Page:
- the need for quality data about the characteristics of offenders, victims and incidents.
For more information about the NIDP, please email <email@example.com>.
Retirement of Chairs
Dr Jeanette Packer has been a member of the National Crime Statistics Advisory Group since 1994, and has chaired that group since 1997. As Chair of the Advisory Group she has been a member of the Board of Management for the National Crime Statistics Unit. Jeanette's last working day was 8 October 2004 prior to her official retirement in mid-2005. Chris Libreri (Director NCSU) notes that Jeanette's wise counsel is one of the rocks that the NCSU has been built upon, her support of the concept of national crime statistics and the respect she has within the jurisdictions and the wider research community have enabled many chievements. It will be very difficult to replace Jeanette as she has that great mix of knowledge, experience, innovation and communication, as well as a wicked sense of humour.
Mr Guy Bowra (WA Department of Justice) recently relinquished his role as the Chair of the Court's Practitioner's Group (CPG), he is taking up a new role overseeing specialist courts in WA. Guy was the inaugural Chair of the CPG which has been active for three years and has made an exceptional contribution to the quality, integration and development of all Courts statistics. Guy will be replaced as Chair of the CPG by Noel Moloney of Courts Victoria.
National Crime and Safety Survey - Confidentialised Unit Record File
The Confidentialised Unit Record File (CURF) for the 2002 National Crime and Safety Survey (NCSS) was released on 31 March, 2004.
Further information about access to the CURF is available on the ABS web site, as is an Information Paper (cat. no. 4524.0.55.001) which contains information about the NCSS, the micro-data in the CURF and access to the CURF via the remote access data laboratory.
For queries regarding access to the CURF, please email <firstname.lastname@example.org>. Should you have any queries regarding the NCSS or CURF data, please direct them to <email@example.com>.
National Statistical Service
The National Statistical Service (NSS) web site <www.nss.gov.au> was released in May 2004. The web site is designed to support both producers and users of statistics. For producers it provides assistance in the collection, processing and dissemination of data, including resources on best practice and links to statistical training. For users it provides assistance in identifying statistical information suitable to their needs.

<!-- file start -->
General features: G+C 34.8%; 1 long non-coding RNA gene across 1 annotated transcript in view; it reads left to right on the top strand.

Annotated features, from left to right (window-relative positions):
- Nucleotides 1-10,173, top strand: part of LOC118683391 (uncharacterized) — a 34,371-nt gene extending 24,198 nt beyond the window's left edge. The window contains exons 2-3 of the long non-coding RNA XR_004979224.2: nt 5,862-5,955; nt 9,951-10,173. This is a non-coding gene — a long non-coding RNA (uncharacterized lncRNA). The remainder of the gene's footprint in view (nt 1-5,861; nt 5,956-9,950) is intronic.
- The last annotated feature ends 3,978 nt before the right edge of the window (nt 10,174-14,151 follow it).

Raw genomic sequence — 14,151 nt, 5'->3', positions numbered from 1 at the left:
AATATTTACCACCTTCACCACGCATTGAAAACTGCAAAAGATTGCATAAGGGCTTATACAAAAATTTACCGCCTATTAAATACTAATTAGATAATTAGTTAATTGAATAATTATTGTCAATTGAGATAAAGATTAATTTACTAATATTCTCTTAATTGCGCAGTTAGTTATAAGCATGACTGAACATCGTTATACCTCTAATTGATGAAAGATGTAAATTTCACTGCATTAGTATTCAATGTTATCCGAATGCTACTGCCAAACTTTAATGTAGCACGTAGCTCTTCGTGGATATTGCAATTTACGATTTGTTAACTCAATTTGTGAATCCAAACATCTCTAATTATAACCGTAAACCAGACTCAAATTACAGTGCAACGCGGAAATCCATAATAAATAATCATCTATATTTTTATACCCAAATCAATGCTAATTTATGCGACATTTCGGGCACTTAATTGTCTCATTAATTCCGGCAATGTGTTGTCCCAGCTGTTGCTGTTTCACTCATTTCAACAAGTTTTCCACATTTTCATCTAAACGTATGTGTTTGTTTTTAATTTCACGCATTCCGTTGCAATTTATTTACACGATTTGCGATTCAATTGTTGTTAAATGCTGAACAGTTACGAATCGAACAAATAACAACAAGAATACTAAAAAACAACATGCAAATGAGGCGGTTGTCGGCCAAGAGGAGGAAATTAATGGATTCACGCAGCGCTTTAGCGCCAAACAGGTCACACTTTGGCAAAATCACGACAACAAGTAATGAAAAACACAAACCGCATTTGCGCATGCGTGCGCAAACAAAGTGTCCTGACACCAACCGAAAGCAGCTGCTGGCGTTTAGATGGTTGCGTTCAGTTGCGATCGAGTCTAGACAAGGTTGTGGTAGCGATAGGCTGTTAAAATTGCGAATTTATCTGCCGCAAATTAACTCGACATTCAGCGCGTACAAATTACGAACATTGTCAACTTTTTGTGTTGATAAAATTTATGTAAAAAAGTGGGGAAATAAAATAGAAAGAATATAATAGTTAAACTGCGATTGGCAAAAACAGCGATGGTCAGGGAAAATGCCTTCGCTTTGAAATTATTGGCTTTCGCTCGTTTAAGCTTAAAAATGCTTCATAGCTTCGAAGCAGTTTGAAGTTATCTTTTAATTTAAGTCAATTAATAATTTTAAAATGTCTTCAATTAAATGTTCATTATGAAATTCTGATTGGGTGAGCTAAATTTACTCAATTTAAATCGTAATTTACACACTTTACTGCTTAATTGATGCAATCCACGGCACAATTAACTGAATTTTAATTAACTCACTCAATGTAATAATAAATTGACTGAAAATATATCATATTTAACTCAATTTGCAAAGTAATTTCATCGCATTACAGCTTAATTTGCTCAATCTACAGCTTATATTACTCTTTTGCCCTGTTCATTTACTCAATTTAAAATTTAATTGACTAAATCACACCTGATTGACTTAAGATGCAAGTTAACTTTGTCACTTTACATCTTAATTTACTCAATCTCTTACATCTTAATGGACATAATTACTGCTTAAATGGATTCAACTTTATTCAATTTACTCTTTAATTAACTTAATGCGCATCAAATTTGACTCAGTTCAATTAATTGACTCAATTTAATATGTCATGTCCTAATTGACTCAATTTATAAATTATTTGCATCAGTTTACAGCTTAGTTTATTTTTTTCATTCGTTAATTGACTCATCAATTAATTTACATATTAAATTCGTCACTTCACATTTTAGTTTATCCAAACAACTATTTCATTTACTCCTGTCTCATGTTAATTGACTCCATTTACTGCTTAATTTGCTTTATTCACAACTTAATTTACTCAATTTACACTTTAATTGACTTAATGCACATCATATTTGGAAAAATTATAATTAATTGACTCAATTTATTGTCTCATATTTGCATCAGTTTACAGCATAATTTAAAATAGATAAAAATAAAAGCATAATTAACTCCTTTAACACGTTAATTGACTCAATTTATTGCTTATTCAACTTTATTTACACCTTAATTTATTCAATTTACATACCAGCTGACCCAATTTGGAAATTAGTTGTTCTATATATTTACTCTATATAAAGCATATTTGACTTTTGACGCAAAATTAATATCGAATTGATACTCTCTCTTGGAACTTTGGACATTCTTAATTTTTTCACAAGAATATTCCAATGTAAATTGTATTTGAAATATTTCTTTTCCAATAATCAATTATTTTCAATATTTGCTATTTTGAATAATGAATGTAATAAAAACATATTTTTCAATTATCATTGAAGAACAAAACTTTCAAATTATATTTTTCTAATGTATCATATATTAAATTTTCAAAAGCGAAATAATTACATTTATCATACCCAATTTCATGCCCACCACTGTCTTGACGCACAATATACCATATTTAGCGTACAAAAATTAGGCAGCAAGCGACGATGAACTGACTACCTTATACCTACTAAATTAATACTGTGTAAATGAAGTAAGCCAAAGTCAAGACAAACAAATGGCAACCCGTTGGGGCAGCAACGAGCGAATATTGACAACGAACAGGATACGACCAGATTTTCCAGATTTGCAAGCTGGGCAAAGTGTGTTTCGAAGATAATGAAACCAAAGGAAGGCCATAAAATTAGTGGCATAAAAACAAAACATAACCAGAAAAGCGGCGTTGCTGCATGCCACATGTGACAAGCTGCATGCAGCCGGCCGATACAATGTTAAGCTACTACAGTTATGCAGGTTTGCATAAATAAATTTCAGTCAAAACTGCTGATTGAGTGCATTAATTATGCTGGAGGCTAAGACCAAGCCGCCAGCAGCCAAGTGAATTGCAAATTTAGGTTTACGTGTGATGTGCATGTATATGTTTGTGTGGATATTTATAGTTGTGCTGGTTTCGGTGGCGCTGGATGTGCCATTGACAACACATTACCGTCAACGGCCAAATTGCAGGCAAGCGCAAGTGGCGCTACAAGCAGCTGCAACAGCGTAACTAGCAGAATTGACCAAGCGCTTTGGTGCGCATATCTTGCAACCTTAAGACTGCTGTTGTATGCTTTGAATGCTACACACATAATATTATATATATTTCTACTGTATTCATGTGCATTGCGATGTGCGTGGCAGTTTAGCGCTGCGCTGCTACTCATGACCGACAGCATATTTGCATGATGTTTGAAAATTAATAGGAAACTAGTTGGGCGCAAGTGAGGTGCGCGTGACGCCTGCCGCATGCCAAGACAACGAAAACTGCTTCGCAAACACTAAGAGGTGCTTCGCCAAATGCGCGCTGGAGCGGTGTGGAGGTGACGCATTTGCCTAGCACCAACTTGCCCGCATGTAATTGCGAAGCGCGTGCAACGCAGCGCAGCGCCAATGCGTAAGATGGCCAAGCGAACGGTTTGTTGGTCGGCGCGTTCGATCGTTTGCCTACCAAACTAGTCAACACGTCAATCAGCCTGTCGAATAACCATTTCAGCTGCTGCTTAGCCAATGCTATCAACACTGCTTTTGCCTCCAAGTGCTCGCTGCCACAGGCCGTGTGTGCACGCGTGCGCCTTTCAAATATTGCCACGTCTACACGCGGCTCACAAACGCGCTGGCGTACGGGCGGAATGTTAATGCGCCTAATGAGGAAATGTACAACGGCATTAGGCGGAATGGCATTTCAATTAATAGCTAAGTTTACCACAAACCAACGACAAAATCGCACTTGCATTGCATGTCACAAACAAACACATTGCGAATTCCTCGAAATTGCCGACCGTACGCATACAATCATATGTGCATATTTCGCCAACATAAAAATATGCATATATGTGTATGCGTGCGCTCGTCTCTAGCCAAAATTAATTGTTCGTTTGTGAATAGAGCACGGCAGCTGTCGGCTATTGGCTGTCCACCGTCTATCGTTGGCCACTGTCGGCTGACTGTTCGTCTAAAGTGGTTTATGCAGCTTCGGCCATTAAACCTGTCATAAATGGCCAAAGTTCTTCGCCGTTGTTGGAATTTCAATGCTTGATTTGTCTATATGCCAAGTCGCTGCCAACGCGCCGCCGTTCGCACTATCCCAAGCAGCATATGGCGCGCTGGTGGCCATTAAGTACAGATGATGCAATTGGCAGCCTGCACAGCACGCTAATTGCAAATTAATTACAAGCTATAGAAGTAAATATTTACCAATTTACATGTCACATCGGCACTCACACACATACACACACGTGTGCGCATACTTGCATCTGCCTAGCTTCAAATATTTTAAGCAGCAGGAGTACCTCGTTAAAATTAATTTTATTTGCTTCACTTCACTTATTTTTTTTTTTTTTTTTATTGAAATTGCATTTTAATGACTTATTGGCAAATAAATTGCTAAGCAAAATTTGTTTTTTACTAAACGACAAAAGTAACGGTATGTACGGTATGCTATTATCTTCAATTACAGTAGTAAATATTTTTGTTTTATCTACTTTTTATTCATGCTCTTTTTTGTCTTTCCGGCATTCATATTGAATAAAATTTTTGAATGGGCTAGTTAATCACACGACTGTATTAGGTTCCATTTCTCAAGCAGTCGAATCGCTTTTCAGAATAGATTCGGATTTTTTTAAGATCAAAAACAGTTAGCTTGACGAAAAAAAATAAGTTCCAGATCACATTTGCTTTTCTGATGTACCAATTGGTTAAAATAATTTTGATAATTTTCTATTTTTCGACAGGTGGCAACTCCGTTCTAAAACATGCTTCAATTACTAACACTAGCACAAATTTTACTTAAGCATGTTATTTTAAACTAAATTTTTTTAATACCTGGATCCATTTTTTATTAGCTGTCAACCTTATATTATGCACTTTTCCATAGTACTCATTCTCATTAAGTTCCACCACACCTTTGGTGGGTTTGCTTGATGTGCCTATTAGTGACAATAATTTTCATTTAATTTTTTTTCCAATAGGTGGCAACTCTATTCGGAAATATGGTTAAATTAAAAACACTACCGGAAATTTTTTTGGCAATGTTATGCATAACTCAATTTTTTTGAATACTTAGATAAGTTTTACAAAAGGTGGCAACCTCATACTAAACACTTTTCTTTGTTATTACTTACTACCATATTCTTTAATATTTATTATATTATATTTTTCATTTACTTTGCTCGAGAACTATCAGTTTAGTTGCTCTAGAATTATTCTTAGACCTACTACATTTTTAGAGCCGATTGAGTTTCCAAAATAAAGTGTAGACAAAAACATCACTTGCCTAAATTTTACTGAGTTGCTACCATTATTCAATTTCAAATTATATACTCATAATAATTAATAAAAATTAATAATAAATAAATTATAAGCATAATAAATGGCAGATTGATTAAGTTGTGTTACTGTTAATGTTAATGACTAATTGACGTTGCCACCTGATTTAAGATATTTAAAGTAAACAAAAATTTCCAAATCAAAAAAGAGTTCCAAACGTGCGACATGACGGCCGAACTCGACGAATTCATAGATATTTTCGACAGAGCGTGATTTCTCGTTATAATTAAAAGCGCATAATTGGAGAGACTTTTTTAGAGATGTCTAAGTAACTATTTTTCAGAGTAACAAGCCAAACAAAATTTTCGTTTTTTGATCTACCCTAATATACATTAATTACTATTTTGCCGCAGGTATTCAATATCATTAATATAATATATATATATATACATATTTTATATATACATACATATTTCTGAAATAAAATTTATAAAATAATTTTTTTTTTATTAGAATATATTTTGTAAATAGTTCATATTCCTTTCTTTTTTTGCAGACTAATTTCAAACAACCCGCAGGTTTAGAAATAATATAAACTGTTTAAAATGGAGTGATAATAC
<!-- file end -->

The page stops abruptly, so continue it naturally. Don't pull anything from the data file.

The first release of the web site provides a core set of resources, these include:
- NSS Handbook and Key Principles
- directories of statistical sources
- published Information Development Plans
- statistical training offered by government agencies
- papers on statistical best practice
- concepts, classifications and data dictionaries.
Future releases of the web site will expand on the core set of resources as well as including a Directory of Statistical Sources search portal and several statistical discussion forums.
Introduction of a new ABS product numbering system
The ABS will introduce a new product numbering system in early 2005. The new system is required to support current and emerging business requirements. The new system incorporates a 5-digit product identifier and a 2-character extension.
All currently catalogued products will be renumbered. The product numbers for the main crime and justice publications will become:
- 45100PB (was 4510.0)
- 45120PB (was 4512.0)
- 45130PB (was 4513.0)
- 45170PB (was 4517.0).
Where PB refers to printed and electronic format publications.
The following meetings have been held since April 2004:
- Corrective Services Board of Management, 11 May 2004
- Crime Board of Management, 12 May and 21 September 2004
- Courts Advisory Group, 11 June 2004
- Courts Board of Management, 28 July 2004
- Crime Advisory Group, 10 August 2004
- Courts Practitioner Group, 27 August 2004
- Courts Advisory Group, December 2004
- Corrective Services Advisory Group, November 2004
- Courts Board, 24 November 2004
- Police Practitioner Group, March 2005.
1 December 2004: Corrective Services, Australia, September Quarter 2004 (cat. no. 4512.0).
17 December 2004: Prisoners in Australia, 2004 (cat. no. 4517.0).
25 January 2005: Criminal Courts, Australia, 2003-04 (cat. no. 4513.0).
March 2005: Corrective Services, Australia, December Quarter 2004 (cat. no. 4512.0).
In April 2004, Terry Byrnes joined the NCCJS in the Statistical Liaison Unit. Nicole Vella also joined us in April, working in the Development & Analysis Unit. In August Sandra Fairbairn and Richard Lund began work in the Statistical Management Unit.
During the same period Catherine Andersson left the NCCJS to move to another area of the Victorian Office. Catherine worked in the NCCJS for over 5 years, and her expertise in collection development will be missed. Andrew Naughton moved in August to another seciton of the Office.
NCCJS Contact Points
Fax: (03) 96157373
National Centre for Crime and Justice Statistics
Australian Bureau of Statistics
GPO Box 2796Y
Melbourne VIC 3001